In the early 1960s, Cobb went through secret testing in hope of becoming an astronaut. William Randolph Lovelace II, head of NASA’s Life Sciences, was responsible for choosing the famed Mercury 7 astronauts. He was curious to find out how female pilots might fare on the same rigorous physical exams. He selected Cobb for the mission. Cobb was the 1959 Woman of the Year in Aviation and held world records for altitude, speed and distance.
She did not disappoint. Cobb scored as well and — in some cases — better than John Glenn, Alan Shepard and the rest. Lovelace then needed to judge if she was a fluke and tapped 25 other top-flight female pilots for testing. Twelve more made the cut. But just as the women were set for final space flight simulation tests, NASA pulled the plug. The space agency viewed Lovelace’s visionary experiments as just that — experiments. It then announced that it did not have the time or money to waste on women.
Cobb didn’t give up. She took her fight to Congress and forced a 1962 hearing to determine astronaut qualifications. Vice President Lyndon B. Johnson didn’t help. When he got wind of the secret testing, he fired off a letter to NASA demanding, “Lets Stop This Now!” At the hearing, Glenn — fresh from orbiting the Earth — made things even worse. Asked if women were suited for space flight, he responded: “The men go off and fight the wars and fly the airplanes. . . . The fact that women are not in this field is a fact of our social order.”
When it came time for Cobb to make her case, she was nervous. She hated the limelight. But there was too much on the line, and she let her plain-spoken Oklahoma clarity take over. Her opening sentence was simple and intensely American — or as American as we hope to be: “We seek only a place in our nation’s space future without discrimination,” she said. Then Cobb kicked off her black pumps under the hearing table and stared the men down.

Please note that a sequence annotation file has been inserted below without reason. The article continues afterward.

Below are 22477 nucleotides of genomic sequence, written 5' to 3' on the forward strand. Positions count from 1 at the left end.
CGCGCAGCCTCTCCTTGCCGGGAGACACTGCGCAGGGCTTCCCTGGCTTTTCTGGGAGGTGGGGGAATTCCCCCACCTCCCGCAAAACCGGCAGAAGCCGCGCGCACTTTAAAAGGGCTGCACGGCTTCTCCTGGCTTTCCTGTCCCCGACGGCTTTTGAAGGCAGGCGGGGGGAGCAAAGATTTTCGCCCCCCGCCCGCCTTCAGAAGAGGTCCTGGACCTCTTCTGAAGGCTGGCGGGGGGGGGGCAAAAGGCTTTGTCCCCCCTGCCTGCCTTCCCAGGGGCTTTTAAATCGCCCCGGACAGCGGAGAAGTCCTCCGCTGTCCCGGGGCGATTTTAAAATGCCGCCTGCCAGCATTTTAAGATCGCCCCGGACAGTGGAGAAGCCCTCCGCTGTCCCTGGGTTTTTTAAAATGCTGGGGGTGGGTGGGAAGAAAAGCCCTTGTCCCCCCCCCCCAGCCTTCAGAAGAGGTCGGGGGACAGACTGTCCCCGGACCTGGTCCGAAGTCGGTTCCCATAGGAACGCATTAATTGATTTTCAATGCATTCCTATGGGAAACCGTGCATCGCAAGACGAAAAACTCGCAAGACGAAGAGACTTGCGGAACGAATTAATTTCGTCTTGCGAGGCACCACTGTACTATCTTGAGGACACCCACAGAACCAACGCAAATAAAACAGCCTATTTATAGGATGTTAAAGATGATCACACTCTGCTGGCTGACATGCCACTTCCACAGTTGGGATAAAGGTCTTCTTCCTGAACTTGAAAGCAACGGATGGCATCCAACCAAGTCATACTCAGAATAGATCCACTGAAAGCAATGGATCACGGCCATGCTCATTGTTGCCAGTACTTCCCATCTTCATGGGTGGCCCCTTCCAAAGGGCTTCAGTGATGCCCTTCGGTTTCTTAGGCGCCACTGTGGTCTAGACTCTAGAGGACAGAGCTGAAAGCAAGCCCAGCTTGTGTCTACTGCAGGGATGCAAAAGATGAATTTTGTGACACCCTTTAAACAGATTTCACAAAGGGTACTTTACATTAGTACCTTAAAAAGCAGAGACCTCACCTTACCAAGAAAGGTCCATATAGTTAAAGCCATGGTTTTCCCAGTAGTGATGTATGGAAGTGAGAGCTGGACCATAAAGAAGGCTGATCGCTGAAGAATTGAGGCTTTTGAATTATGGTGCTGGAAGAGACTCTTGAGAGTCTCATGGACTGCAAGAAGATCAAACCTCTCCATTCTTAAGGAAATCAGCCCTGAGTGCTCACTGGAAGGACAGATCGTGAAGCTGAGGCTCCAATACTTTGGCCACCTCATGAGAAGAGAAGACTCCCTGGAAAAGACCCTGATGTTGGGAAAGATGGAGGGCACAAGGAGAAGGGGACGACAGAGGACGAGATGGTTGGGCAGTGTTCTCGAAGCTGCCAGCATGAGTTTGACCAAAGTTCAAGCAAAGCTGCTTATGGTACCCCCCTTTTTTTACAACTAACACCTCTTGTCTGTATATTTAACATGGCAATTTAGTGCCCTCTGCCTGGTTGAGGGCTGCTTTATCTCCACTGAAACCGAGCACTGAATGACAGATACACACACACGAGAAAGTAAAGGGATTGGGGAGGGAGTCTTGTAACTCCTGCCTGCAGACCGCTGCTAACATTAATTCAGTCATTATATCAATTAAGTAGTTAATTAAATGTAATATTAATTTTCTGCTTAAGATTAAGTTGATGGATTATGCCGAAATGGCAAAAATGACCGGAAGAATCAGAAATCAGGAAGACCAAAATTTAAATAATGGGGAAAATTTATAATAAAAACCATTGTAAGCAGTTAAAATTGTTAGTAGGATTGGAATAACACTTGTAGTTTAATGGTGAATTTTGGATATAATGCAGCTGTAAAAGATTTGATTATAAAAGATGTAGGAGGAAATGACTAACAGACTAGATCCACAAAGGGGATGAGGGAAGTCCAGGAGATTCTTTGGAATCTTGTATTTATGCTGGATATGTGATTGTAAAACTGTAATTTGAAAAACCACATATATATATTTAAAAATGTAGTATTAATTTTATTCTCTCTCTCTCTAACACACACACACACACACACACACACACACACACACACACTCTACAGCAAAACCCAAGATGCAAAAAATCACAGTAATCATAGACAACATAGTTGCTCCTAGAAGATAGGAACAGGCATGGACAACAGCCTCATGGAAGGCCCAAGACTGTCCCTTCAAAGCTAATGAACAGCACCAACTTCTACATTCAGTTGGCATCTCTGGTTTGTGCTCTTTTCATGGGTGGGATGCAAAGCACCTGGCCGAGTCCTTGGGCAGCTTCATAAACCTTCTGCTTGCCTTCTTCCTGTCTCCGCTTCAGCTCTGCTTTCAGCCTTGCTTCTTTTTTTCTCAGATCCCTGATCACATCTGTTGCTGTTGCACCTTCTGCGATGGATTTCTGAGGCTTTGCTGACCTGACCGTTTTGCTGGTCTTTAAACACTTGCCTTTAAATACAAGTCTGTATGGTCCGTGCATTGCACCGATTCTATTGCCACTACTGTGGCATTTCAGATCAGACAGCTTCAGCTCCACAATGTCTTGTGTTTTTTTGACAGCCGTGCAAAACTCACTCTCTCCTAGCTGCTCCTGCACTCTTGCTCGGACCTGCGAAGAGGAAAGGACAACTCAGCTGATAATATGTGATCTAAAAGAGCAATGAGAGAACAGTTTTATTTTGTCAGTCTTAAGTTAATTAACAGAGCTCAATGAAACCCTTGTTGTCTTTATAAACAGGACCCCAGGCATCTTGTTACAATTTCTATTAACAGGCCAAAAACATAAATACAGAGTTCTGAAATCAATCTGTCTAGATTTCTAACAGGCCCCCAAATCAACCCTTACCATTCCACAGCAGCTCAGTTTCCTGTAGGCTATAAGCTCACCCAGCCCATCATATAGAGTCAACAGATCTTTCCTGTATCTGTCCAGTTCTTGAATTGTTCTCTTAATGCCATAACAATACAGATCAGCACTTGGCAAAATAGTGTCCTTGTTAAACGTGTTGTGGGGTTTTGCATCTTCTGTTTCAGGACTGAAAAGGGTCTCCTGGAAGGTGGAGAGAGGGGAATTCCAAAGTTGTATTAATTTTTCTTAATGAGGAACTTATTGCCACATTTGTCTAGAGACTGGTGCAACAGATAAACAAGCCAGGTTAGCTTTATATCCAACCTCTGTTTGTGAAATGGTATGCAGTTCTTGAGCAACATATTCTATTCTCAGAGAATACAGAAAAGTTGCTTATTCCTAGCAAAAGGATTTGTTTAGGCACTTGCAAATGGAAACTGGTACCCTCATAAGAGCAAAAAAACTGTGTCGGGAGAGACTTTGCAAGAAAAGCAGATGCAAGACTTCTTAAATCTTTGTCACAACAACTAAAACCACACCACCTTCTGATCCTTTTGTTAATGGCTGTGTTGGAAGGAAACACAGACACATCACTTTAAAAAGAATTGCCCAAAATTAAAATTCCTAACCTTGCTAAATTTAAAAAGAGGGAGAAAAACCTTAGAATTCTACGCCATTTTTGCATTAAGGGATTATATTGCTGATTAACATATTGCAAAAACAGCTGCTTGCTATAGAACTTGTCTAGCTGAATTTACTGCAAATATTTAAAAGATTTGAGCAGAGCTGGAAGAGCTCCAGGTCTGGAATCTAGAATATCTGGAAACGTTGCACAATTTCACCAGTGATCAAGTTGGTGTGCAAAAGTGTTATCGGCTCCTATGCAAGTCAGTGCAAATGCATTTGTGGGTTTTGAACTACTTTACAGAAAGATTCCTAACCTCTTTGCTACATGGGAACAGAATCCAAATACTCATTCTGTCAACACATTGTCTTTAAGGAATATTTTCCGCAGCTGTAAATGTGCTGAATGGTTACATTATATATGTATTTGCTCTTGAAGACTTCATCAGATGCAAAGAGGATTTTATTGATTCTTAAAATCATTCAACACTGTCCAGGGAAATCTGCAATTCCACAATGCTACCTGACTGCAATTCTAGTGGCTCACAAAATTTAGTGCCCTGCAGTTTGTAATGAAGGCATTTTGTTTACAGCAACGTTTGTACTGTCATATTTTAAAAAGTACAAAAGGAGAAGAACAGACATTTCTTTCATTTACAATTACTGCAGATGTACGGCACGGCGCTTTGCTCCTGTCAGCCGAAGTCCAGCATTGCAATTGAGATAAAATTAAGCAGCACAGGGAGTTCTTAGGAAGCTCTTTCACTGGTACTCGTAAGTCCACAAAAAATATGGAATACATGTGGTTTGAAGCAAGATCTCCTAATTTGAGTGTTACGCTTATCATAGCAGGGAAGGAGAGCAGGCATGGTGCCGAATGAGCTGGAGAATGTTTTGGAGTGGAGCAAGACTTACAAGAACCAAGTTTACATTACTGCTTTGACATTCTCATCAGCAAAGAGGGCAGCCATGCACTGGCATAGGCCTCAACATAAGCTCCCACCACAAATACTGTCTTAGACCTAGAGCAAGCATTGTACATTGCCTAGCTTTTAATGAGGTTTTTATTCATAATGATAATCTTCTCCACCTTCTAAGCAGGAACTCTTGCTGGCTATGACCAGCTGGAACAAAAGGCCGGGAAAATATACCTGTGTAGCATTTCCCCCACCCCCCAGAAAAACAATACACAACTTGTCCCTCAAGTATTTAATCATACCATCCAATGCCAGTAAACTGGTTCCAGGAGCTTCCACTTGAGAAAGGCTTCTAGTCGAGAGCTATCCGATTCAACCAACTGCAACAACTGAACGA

Cobb never did become an astronaut. Congress decided all astronauts would be military jet pilots. Since women were excluded from those ranks, space was off limits as well.
It would take the social changes of the civil rights movement and the women’s movement before Sally Ride launched in 1983 and 16 more yearsbefore Eileen Collins became the first female space shuttle commander.
I was with Cobb in 1999 when Collins made history. Collins had invited the Mercury 13 women to stand in witness to what they had been denied. It was a long few days at the Cape, hot and swarming with mosquitoes. The launch endured multiple scrubs, and everyone was weary. The women passed the time in coffee shops, catching up on family news, but Cobb was nowhere to be found. She would appear for brief moments and then disappear in a flash. No one knew where she spent the night — certainly not in the hotel with them. Cobb would show up every morning in the same blue and white polo shirt and rumpled slacks. “Bet she’s sleeping on the beach,” one of the women said. They knew better than to corral her.
When the skies cleared over Cape Canaveral, Collins and crew prepared for liftoff. No one paid much attention to the Mercury 13 women — just a bunch of older women with water bottles and pocketbooks. Finally, the boosters engaged and the ground rumbled. The women rose and cheered, but Cobb was nowhere around. Then I saw her down in front on the grass. She was alone, and her hands were spread wide across the ground feeling the tremor.
Cobb once told me she would have given her life for space flight. She wanted one single chance to slip into orbit and stare at the vast wonder before her. While Cobb was never bitter, and she delighted in the accomplishments of today’s female astronauts, there was about her a deep reservoir of disappointment. Solitary, laconic, inscrutable — she will always be to me that lone woman sitting in the grass with her hands spread wide.
If she could not achieve her dream, Cobb at least wanted to feel what it would have been like.